• Onyango said rights campaigners will engage different groups such as cultural and religious leaders to promote the sexual and reproductive health of young people.
• Executive director for the Reproductive Health Network in Kenya, said the Constitution grants comprehensive reproductive health rights to young people.
Several groups plan to engage cultural elders to support the reproductive health rights of young people.
This year, Kenya's population included more than 13 million adolescents, according to the Kenya Demographic and Health Survey.
Kenya remains the third-highest country worldwide with teenage pregnancies where one in every five adolescent women aged 15 -19 are already mothers or pregnant with their first child, the Ministry of Health reports.
The Reproductive Health Network Kenya (RHNK), a network of civil societies working mostly with young people, said the needs of this age group are largely ignored.
“For instance, it is okay to support to teenagers who fall pregnant, but not right for them to prevent pregnancy through contraceptives,” said Martin Onyango, associate director of legal strategies for Africa. He spoke at the Nairobi-based Centre for Reproductive Rights.
Onyango said rights campaigners will engage different groups such as cultural and religious leaders to promote the sexual and reproductive health of young people.
Nelly Munyasia, the executive director for Reproductive Health Network in Kenya, said the Constitution actually grants comprehensive reproductive health rights for young people.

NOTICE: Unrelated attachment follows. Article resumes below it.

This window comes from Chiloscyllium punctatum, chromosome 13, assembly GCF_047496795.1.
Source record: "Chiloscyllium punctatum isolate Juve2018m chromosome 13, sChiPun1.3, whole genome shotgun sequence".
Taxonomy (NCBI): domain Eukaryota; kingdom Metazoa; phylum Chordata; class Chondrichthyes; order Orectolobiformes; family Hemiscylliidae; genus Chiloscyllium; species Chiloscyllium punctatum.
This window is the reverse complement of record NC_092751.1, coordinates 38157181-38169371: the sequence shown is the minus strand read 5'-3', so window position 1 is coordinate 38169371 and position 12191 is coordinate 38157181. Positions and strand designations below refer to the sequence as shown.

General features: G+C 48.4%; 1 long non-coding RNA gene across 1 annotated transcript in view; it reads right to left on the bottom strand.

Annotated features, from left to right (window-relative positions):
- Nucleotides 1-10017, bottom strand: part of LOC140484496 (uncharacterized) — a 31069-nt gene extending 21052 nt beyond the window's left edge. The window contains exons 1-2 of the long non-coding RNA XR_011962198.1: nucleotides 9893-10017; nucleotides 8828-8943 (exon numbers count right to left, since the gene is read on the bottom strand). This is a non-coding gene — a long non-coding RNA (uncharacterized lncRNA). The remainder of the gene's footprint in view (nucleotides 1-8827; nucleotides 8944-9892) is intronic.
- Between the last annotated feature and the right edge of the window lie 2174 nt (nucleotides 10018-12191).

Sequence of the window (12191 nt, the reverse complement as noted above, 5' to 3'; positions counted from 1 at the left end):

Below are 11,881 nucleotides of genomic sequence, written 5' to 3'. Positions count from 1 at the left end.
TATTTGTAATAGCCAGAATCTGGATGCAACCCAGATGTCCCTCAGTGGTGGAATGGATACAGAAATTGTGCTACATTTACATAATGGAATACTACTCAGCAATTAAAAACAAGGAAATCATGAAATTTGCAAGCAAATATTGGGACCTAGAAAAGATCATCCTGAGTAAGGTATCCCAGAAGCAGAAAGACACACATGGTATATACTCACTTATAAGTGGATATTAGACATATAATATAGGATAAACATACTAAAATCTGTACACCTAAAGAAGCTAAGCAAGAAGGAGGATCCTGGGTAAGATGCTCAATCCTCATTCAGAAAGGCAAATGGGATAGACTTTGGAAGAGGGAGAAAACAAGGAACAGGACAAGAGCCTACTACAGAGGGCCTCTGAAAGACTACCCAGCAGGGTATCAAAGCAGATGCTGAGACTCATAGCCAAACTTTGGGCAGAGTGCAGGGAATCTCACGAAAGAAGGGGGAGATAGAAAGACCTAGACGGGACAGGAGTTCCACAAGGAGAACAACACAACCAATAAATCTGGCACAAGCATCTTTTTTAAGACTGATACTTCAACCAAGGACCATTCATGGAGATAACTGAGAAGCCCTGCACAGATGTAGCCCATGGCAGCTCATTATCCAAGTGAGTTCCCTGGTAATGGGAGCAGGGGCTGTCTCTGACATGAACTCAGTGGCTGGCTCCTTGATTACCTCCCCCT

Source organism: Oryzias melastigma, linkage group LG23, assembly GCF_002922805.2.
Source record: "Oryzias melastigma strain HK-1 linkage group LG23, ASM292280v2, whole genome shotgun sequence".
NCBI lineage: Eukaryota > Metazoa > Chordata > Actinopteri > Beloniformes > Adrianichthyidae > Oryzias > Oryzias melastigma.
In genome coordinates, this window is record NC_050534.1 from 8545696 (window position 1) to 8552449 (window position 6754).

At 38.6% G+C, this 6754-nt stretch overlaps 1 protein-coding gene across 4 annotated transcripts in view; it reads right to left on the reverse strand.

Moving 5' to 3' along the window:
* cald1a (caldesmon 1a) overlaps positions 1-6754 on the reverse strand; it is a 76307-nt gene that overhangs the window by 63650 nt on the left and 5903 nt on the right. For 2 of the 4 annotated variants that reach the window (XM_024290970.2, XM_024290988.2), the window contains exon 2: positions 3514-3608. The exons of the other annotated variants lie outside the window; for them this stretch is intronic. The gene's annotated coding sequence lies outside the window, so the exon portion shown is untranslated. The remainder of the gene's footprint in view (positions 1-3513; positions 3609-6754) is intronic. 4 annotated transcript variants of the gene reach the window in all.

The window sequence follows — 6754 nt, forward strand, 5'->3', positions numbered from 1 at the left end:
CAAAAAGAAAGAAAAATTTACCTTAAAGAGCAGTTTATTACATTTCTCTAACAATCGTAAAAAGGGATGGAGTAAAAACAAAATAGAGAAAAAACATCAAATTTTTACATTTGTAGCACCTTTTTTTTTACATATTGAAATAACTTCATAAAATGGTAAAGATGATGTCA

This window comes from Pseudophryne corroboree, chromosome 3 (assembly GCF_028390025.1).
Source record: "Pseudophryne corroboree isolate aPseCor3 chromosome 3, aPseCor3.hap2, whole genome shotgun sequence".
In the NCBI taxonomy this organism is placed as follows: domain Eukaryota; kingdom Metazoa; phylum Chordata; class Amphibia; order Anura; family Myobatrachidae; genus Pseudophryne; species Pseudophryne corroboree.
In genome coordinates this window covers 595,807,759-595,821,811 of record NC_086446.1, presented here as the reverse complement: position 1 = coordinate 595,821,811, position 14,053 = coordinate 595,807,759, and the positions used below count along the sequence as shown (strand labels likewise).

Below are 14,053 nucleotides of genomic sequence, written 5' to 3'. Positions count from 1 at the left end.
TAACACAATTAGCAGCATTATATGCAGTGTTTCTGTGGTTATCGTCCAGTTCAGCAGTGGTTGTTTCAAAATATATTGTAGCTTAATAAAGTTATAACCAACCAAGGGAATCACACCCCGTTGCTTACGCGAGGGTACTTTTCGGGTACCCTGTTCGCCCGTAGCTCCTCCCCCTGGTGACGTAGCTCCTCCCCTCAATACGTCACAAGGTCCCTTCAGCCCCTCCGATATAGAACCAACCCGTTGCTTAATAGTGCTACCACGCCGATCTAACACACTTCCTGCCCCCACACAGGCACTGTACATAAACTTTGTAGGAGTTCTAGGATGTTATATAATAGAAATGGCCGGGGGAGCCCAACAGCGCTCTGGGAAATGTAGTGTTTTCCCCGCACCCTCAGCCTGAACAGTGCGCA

“No one should be discriminated against on account of age, gender, sexual orientation or religion,” she said.
The activists spoke in Nairobi on Wednesday ahead of the 2023 Reproductive Health Network in Kenya Annual Scientific Conference on Adolescent Sexual and Reproductive Health and Rights in June.
The annual event brings together different groups including government, civil society, the private sector, faith-based organisations, and cultural leaders advocating for comprehensive access to sexual reproductive health information and services.
According to UNFPA, adolescents’ sexual and reproductive health must be supported.
“This means providing access to comprehensive sexuality education; services to prevent, diagnose and treat STIs; and counselling on family planning,” says UNFPA in its statement on adolescent sexual and reproductive health.
In July, the Ministry of Health launched the national reproductive health policy (2022-2032) to address maternal health, family planning, adolescence and young adults’ reproductive health as well as that of marginalised persons.
“The National reproductive health policy seeks to address the age- specific needs of the entire life cohort of the Kenyan population. This ranges from the reproductive health needs of a baby born intersex , through an adolescent seeking guided understanding of the changes occurring, and protection from harm, as they cross over to adulthood,” former Health PS Susan Mochache said in July last year.
Director, medical services, preventive and promotive health at Health Ministry,Dr Andrew Mulwa, said the policy aims to align reproductive health with provisions of the Constitution as expounded in Article 43 on the right to the highest attainable standards of healthcare.
“The document will guide the delivery of reproductive health services needed by the public,” Mulwa said.
The ministry said the policy also seeks to provide age-appropriate and culturally competent information and education to guide the nation in protecting reproductive health.
(Edited by V. Graham)